- THE GYPSY FIRE -
Vienna - Pressburg
To study rhythm, [Leschetizky] thought, one should go where rhythm was.
What could be more instructive than going out to the gypsies in the Prater
and listening to their wild, free rhythms! He would often be found there
sitting by himself in a corner, absorbed in their peculiar manner of playing.
... some friends ... strolled over to a café house on the other side
of the Prater, where the peasants were amusing themselves. Hearing curious
sounds issuing from the place, they went inside. A girl with bells on her
wrists was playing the piano and making a great noise, to the utmost delight
of her audience. Over at one side sat Leschetizky, watching every move of
the player ... 'I shall sit here until she stops, for she has perfect rhythm!
She has played twenty times, and every piece was with a different rhythm.
You've never heard heard anything like it...
The Prater was the nearest place to go to hear the gypsies play in Vienna,
but he reminded us [students] that the wildest gypsies did not come near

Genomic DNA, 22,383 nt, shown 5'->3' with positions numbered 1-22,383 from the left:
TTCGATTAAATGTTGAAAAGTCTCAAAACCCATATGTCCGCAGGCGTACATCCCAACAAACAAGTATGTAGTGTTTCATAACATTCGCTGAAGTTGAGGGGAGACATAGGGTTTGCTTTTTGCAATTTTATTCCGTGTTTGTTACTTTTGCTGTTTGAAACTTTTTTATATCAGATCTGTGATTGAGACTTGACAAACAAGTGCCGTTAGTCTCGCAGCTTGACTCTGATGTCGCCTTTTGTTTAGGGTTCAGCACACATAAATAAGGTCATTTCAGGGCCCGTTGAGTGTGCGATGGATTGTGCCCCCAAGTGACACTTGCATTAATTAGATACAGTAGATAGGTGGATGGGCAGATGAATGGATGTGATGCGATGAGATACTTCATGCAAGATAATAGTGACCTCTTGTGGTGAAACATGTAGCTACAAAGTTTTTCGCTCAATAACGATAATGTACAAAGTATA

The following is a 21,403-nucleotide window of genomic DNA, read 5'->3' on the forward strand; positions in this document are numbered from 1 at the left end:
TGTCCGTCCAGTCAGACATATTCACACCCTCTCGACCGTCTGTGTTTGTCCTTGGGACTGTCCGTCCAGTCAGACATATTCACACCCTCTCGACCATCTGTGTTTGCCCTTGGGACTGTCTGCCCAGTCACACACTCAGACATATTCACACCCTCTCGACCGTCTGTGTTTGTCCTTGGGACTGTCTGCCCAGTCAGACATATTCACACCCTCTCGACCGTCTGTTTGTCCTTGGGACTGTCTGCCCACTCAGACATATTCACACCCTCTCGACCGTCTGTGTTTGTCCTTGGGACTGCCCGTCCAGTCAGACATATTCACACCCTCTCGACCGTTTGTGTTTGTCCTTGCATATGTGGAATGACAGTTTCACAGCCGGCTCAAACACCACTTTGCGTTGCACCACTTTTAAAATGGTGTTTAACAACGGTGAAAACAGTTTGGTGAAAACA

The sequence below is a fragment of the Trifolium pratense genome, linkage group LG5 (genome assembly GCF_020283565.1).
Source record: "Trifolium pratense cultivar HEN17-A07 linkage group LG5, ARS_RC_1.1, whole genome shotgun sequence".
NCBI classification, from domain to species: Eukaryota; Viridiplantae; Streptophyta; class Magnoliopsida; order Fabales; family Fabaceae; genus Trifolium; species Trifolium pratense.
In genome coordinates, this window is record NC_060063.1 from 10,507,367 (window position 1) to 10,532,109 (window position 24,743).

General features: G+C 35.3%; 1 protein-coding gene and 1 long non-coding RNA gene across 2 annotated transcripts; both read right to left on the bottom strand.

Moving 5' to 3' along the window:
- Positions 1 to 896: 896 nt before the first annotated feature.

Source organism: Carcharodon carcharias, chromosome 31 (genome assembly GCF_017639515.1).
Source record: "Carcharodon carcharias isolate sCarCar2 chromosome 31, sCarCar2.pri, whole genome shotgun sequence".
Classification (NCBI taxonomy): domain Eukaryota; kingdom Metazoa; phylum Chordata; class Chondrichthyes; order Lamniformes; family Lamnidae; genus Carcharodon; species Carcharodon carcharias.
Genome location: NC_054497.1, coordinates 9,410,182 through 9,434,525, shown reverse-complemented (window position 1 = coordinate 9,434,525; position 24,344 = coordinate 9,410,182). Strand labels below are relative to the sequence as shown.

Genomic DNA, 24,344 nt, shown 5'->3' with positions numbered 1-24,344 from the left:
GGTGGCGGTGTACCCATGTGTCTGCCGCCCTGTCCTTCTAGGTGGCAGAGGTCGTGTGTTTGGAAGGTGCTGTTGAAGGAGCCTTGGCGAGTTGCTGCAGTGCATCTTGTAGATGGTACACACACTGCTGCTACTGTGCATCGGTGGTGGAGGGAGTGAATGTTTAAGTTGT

big places, and if people wanted to hear them play, they had to search for
them. He thought one hardly knew how to play an Hungarian rhapsody until
one had heard and appreciated the playing of the wildest band of gypsies...
Leschetizky led us ... down many streets to the outskirts of Pressburg
[Bratislava], where we found a special type of gypsies. It might have been
that they were the same ones whom he [along with Liszt and Anton Rubinstein]
knew years before and who remembered him. At any rate, they must have recognised
in Leschetizky a man after their own hearts, for, as he walked down the
path toward them, they fairly swarmed about him, dancing around him, and
began to play close to his ear. 'Don't play too well,' he said to one of
them, 'we shall be jealous. We have much to learn from you, even if we know
a little bit ourselves.' They asked him what he wanted to hear. 'I want
to hear you,' he replied. 'Don't worry about what you play.'
They became very animated. They waved to us, and the whole band bowed
from time to time. The leader walked round and round our table as he played,
then back, nearer to his band, and they all leaned toward us as they made
great crashes of crescendos or passionate diminuendos ... 'The gypsies have
a dynamic quality and rhythm that very few people have... [Look at them.]
They have forgotten everything but the pleasure of playing. They are magnificent!'
Leschetizky gave them more money, and they played on. He was happy...
- Ethel Newcomb,
Leschetizky As I Knew Him (New York 1921)
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